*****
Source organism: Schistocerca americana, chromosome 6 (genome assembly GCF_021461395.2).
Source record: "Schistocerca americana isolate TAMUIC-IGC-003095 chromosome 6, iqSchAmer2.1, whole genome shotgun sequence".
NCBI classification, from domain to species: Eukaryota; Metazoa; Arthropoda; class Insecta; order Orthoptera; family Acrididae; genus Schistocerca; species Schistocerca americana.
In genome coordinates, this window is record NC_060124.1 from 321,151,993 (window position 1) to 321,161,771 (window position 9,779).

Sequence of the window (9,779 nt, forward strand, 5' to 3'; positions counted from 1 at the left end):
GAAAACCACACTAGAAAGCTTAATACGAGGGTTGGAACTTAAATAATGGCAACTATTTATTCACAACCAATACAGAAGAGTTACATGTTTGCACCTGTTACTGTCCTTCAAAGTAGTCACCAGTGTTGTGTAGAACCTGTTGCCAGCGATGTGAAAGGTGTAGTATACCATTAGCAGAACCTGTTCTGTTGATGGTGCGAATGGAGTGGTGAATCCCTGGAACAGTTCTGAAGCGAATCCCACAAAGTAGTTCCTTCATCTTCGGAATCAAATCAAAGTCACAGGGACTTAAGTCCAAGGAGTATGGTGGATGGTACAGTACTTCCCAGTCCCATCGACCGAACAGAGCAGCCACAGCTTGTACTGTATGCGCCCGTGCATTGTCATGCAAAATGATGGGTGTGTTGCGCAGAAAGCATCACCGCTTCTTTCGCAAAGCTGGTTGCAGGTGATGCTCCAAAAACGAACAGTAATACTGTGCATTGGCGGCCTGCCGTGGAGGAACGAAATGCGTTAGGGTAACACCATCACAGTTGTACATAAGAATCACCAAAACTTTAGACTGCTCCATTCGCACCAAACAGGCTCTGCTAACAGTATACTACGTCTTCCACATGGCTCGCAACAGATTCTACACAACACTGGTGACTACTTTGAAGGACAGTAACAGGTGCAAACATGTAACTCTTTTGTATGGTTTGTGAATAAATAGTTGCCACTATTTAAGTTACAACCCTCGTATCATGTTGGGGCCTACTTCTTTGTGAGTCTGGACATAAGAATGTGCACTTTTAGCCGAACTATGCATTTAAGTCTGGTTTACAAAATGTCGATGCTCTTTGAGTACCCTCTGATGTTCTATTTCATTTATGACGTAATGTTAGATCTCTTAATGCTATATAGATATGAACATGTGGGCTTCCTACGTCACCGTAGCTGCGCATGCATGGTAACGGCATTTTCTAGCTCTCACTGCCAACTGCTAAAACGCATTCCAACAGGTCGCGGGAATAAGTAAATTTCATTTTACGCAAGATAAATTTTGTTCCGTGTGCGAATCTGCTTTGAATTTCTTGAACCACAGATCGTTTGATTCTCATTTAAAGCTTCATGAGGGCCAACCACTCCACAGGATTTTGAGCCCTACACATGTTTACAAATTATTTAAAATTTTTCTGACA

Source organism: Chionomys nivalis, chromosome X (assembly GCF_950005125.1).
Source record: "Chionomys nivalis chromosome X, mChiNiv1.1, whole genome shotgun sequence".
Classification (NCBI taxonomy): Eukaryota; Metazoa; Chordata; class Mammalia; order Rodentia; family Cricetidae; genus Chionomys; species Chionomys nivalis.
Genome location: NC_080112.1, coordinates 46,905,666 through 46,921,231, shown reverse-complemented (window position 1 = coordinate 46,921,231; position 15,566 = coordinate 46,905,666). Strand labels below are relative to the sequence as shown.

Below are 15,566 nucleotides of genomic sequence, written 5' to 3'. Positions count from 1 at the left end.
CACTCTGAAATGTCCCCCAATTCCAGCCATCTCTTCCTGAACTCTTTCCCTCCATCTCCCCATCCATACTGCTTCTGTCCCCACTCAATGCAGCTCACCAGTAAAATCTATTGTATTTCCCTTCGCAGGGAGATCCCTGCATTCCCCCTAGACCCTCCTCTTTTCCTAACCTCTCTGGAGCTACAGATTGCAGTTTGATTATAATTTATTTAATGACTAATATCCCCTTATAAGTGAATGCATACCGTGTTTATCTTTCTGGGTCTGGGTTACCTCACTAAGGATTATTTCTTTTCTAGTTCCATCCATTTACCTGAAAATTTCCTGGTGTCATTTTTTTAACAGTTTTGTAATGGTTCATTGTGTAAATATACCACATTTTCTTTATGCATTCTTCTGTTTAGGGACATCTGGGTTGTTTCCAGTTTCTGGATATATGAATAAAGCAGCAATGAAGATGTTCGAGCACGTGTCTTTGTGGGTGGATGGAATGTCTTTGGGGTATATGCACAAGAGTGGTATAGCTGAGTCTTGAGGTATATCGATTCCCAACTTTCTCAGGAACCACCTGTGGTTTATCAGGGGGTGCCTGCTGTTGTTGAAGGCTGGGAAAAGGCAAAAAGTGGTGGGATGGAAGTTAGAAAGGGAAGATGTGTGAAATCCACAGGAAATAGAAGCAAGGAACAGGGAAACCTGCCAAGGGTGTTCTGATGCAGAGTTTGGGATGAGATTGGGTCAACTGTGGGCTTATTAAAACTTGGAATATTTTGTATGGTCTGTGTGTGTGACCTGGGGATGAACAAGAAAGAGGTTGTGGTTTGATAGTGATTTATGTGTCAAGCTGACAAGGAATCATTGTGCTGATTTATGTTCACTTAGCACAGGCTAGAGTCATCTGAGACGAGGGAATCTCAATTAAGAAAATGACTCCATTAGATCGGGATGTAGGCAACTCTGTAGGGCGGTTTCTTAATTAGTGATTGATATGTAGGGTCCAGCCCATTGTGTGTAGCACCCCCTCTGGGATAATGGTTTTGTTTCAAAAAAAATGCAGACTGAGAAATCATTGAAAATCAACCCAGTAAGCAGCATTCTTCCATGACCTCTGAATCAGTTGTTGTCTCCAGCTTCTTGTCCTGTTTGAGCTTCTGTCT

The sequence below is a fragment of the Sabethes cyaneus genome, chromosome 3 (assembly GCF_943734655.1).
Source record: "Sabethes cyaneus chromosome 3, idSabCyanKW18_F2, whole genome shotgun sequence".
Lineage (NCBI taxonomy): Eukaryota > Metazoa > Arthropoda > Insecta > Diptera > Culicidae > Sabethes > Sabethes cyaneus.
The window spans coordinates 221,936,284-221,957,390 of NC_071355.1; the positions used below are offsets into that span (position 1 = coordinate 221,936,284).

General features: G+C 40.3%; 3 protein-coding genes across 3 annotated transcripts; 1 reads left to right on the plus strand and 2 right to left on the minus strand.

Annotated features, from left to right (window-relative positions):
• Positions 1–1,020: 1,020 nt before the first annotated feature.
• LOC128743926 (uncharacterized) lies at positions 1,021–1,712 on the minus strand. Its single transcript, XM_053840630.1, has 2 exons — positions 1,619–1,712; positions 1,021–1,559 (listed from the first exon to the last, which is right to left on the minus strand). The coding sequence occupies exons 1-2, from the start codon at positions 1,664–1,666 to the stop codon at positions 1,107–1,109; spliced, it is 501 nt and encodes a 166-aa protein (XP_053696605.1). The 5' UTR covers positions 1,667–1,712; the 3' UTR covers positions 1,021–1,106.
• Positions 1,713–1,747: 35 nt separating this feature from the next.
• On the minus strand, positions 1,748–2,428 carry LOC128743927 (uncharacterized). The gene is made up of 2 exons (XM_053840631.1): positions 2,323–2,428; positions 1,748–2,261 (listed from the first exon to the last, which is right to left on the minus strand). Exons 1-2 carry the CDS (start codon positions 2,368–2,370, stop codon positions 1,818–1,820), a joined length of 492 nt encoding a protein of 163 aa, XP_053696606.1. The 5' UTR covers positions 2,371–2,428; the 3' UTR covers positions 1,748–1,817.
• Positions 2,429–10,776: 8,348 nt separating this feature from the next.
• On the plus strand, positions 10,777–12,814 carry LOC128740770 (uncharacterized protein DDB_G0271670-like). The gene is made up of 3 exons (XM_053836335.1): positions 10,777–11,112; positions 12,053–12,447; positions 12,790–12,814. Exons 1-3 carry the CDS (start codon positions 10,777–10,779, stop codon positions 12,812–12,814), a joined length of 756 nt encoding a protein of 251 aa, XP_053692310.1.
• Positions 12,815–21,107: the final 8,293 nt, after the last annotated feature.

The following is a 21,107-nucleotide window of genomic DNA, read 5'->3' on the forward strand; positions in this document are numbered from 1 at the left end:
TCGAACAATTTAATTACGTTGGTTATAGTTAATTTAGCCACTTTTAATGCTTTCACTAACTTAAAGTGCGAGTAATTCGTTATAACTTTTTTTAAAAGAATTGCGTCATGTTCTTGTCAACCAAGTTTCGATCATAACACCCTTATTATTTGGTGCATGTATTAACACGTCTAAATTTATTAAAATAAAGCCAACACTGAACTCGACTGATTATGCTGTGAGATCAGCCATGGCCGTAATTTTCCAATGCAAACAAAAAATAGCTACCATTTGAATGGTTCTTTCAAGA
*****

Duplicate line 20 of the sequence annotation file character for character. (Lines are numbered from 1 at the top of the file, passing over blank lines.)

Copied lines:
• LOC128743926 (uncharacterized) lies at positions 1,021–1,712 on the minus strand. Its single transcript, XM_053840630.1, has 2 exons — positions 1,619–1,712; positions 1,021–1,559 (listed from the first exon to the last, which is right to left on the minus strand). The coding sequence occupies exons 1-2, from the start codon at positions 1,664–1,666 to the stop codon at positions 1,107–1,109; spliced, it is 501 nt and encodes a 166-aa protein (XP_053696605.1). The 5' UTR covers positions 1,667–1,712; the 3' UTR covers positions 1,021–1,106.